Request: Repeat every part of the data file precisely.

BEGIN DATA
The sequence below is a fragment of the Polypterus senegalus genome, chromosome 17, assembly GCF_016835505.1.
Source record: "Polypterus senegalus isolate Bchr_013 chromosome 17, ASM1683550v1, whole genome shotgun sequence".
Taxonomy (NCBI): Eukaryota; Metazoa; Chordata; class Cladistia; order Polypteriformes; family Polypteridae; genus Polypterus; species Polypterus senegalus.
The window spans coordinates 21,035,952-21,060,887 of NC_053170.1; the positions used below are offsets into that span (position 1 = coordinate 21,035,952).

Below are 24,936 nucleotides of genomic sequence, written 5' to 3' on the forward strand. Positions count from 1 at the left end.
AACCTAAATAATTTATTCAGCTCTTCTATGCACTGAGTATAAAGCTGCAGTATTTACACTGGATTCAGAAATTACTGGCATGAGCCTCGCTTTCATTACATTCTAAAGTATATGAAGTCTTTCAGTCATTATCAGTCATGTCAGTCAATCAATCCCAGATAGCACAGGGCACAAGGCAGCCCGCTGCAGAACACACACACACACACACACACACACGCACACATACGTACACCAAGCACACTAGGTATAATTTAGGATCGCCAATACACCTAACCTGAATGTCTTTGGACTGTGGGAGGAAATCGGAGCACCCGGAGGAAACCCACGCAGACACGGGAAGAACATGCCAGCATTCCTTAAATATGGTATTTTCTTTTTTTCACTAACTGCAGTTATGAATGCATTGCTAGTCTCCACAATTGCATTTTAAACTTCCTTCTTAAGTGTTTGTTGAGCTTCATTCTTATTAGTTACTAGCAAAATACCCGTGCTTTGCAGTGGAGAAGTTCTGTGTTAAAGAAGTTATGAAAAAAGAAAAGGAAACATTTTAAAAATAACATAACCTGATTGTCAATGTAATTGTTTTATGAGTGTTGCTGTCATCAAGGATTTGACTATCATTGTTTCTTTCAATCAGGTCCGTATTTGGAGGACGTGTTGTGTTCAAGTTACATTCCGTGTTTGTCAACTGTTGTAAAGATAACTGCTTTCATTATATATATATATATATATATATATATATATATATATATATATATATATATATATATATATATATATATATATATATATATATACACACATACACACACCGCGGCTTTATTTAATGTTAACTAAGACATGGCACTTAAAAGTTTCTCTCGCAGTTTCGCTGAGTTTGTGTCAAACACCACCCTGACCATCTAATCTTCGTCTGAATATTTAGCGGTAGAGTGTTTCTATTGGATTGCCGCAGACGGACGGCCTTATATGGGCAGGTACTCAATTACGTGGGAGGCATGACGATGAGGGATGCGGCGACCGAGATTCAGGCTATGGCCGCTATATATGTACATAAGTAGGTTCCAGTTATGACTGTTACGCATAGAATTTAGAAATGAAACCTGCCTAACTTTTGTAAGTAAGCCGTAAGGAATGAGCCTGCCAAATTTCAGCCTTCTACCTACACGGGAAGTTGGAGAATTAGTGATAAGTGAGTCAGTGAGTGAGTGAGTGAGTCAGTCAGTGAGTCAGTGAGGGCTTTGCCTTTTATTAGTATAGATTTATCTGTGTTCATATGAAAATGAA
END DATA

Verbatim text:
The sequence below is a fragment of the Polypterus senegalus genome, chromosome 17, assembly GCF_016835505.1.
Source record: "Polypterus senegalus isolate Bchr_013 chromosome 17, ASM1683550v1, whole genome shotgun sequence".
Taxonomy (NCBI): Eukaryota; Metazoa; Chordata; class Cladistia; order Polypteriformes; family Polypteridae; genus Polypterus; species Polypterus senegalus.
The window spans coordinates 21,035,952-21,060,887 of NC_053170.1; the positions used below are offsets into that span (position 1 = coordinate 21,035,952).

Below are 24,936 nucleotides of genomic sequence, written 5' to 3' on the forward strand. Positions count from 1 at the left end.
AACCTAAATAATTTATTCAGCTCTTCTATGCACTGAGTATAAAGCTGCAGTATTTACACTGGATTCAGAAATTACTGGCATGAGCCTCGCTTTCATTACATTCTAAAGTATATGAAGTCTTTCAGTCATTATCAGTCATGTCAGTCAATCAATCCCAGATAGCACAGGGCACAAGGCAGCCCGCTGCAGAACACACACACACACACACACACACACGCACACATACGTACACCAAGCACACTAGGTATAATTTAGGATCGCCAATACACCTAACCTGAATGTCTTTGGACTGTGGGAGGAAATCGGAGCACCCGGAGGAAACCCACGCAGACACGGGAAGAACATGCCAGCATTCCTTAAATATGGTATTTTCTTTTTTTCACTAACTGCAGTTATGAATGCATTGCTAGTCTCCACAATTGCATTTTAAACTTCCTTCTTAAGTGTTTGTTGAGCTTCATTCTTATTAGTTACTAGCAAAATACCCGTGCTTTGCAGTGGAGAAGTTCTGTGTTAAAGAAGTTATGAAAAAAGAAAAGGAAACATTTTAAAAATAACATAACCTGATTGTCAATGTAATTGTTTTATGAGTGTTGCTGTCATCAAGGATTTGACTATCATTGTTTCTTTCAATCAGGTCCGTATTTGGAGGACGTGTTGTGTTCAAGTTACATTCCGTGTTTGTCAACTGTTGTAAAGATAACTGCTTTCATTATATATATATATATATATATATATATATATATATATATATATATATATATATATATATATATATATATATATATATATATATACACACATACACACACCGCGGCTTTATTTAATGTTAACTAAGACATGGCACTTAAAAGTTTCTCTCGCAGTTTCGCTGAGTTTGTGTCAAACACCACCCTGACCATCTAATCTTCGTCTGAATATTTAGCGGTAGAGTGTTTCTATTGGATTGCCGCAGACGGACGGCCTTATATGGGCAGGTACTCAATTACGTGGGAGGCATGACGATGAGGGATGCGGCGACCGAGATTCAGGCTATGGCCGCTATATATGTACATAAGTAGGTTCCAGTTATGACTGTTACGCATAGAATTTAGAAATGAAACCTGCCTAACTTTTGTAAGTAAGCCGTAAGGAATGAGCCTGCCAAATTTCAGCCTTCTACCTACACGGGAAGTTGGAGAATTAGTGATAAGTGAGTCAGTGAGTGAGTGAGTGAGTCAGTCAGTGAGTCAGTGAGGGCTTTGCCTTTTATTAGTATAGATTTATCTGTGTTCATATGAAAATGAA